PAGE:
Sandra Block: The subsidy literally can lower your premiums to a few hundred dollars a month versus several thousand dollars a month if you don’t qualify. So I think it’s really important to look at things. And actually, this late in the game, it might be hard to do that, but the subsidized plans are very affordable. The unsubsidized plans can be really expensive. Now, that may be all that you have. It still may be less expensive than buying a plan on the open market, but-
Steve Pomeranz: Yeah, but still, if the government’s going to pay the lion’s share, and you’re at those thresholds—which by the way, for single is around 49,000., for couples, it’s 65,000—these are levels of income over which you don’t get the subsidy, under which you do. And then for a family of four, it’s 100,000. I think the idea here is to take stock of what your income’s going to be. And if there’s anything that you planned on doing that would create more income for you in this year, you may want to delay it, like taking capital gains or taking a distribution from an IRA because that will push you over the threshold level. So we’re just telling you to be smart about this, think this through, because you don’t want to go into 2019 and say, I should’ve done it.
Sandra Block: Right, and you don’t want to go into 2019 without health insurance either. And I think what people may be missing because they’re not publicizing these exchanges anymore very much is that, as you said, if you qualify with the subsidies, the plan can be quite affordable. And it covers a lot, it’s not like some of these older plans that had all these things that they didn’t cover. These plans are required to cover a good amount of anything that you need. So I hate to see people go without health insurance. This is still an option for people who don’t have a plan through their employer, and people should definitely look into it and see if they qualify.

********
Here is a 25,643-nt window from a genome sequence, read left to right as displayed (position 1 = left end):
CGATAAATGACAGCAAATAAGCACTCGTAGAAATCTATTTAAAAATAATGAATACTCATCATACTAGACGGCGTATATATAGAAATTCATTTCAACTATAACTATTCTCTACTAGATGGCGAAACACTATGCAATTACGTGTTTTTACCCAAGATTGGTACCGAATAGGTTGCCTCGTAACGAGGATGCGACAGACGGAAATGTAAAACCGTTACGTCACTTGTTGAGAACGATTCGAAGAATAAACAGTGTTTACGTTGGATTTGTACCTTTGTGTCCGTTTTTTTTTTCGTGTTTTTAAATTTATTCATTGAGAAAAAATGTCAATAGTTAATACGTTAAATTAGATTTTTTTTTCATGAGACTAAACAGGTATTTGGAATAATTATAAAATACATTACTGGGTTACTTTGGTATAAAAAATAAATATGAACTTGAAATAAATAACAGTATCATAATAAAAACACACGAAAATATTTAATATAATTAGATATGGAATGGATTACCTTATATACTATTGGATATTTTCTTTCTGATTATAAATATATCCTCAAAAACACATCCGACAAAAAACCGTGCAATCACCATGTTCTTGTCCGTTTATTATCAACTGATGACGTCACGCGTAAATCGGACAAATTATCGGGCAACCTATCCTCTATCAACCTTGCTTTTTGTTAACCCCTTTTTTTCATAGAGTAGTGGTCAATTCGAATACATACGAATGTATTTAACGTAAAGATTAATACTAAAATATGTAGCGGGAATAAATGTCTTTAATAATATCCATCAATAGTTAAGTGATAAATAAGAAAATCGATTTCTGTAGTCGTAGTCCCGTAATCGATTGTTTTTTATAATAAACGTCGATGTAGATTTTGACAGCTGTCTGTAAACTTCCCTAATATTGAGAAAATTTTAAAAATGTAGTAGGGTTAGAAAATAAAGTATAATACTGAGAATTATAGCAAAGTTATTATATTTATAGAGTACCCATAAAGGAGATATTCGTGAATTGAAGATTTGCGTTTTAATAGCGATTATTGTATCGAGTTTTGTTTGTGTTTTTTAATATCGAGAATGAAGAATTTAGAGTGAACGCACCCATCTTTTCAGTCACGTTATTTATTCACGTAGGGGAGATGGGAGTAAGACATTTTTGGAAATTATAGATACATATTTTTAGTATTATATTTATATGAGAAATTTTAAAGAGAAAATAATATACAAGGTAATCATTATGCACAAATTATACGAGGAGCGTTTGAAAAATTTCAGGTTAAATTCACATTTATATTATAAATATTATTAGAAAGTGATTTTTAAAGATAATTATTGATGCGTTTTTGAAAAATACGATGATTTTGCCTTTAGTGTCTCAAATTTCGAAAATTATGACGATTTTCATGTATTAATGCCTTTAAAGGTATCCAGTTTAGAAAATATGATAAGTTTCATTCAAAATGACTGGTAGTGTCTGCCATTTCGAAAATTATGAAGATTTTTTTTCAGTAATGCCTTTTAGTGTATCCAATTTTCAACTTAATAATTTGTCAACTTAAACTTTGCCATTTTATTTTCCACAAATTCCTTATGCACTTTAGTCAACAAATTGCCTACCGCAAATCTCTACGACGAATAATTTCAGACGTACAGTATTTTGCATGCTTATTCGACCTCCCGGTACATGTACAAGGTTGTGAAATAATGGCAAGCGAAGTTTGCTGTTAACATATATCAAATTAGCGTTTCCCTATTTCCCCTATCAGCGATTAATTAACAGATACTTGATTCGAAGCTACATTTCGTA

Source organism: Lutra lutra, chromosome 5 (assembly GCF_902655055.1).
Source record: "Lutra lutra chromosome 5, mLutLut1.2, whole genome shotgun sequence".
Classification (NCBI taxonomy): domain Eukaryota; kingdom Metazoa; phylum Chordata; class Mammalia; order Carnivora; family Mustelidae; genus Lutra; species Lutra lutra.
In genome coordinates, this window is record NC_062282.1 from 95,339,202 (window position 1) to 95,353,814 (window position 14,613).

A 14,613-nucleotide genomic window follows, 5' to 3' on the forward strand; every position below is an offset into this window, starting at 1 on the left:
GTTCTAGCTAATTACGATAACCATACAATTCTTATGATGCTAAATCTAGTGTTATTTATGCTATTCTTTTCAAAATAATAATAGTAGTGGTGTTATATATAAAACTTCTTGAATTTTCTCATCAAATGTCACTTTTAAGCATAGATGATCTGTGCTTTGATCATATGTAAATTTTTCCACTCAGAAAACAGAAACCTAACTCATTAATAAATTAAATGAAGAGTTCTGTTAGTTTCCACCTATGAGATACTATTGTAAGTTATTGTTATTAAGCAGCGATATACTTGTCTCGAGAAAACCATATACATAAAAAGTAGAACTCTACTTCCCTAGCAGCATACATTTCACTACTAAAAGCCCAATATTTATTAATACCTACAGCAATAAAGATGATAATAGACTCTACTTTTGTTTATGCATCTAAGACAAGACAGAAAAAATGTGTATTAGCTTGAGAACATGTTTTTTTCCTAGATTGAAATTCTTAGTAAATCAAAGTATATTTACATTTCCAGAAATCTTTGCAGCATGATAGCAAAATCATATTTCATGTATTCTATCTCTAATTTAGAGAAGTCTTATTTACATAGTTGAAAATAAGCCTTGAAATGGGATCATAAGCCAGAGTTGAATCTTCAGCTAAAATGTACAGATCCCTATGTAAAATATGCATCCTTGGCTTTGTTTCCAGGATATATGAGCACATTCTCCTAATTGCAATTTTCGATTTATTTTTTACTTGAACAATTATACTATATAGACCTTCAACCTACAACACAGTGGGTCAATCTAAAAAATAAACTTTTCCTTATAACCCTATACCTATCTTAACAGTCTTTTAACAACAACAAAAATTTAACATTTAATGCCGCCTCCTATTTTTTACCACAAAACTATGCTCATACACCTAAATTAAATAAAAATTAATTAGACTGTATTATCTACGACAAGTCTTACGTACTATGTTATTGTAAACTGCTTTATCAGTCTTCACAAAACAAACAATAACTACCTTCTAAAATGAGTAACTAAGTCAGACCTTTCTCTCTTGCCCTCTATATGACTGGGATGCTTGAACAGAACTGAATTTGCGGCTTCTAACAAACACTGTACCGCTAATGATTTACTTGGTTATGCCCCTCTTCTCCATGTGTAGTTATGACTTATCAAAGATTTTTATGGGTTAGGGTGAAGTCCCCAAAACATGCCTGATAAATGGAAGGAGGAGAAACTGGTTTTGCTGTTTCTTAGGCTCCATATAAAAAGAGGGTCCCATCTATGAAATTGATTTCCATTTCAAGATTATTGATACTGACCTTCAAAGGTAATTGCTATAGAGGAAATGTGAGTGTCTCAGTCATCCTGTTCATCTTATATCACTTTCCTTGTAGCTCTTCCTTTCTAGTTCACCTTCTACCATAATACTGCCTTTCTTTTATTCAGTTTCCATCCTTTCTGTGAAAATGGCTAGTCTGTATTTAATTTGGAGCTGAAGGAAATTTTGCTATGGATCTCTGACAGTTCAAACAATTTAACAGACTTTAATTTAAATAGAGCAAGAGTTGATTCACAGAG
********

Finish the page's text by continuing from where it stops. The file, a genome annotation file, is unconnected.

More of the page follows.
Steve Pomeranz: Okay, mom, I heard you, will do.
Sandra Block: [LAUGH]
Steve Pomeranz: So let’s talk about different kinds of money that you can take care of. But let’s talk about your credit cards. Looking at the end of the year, you may have accumulated some credit card rewards. I personally like having a cash-back card, and I try to find the card with the highest cash back, and I like that. I get a nice amount of money at year end, or I save it for vacations. What are some of the other rewards that you should take a look at and maybe spend this year rather than next?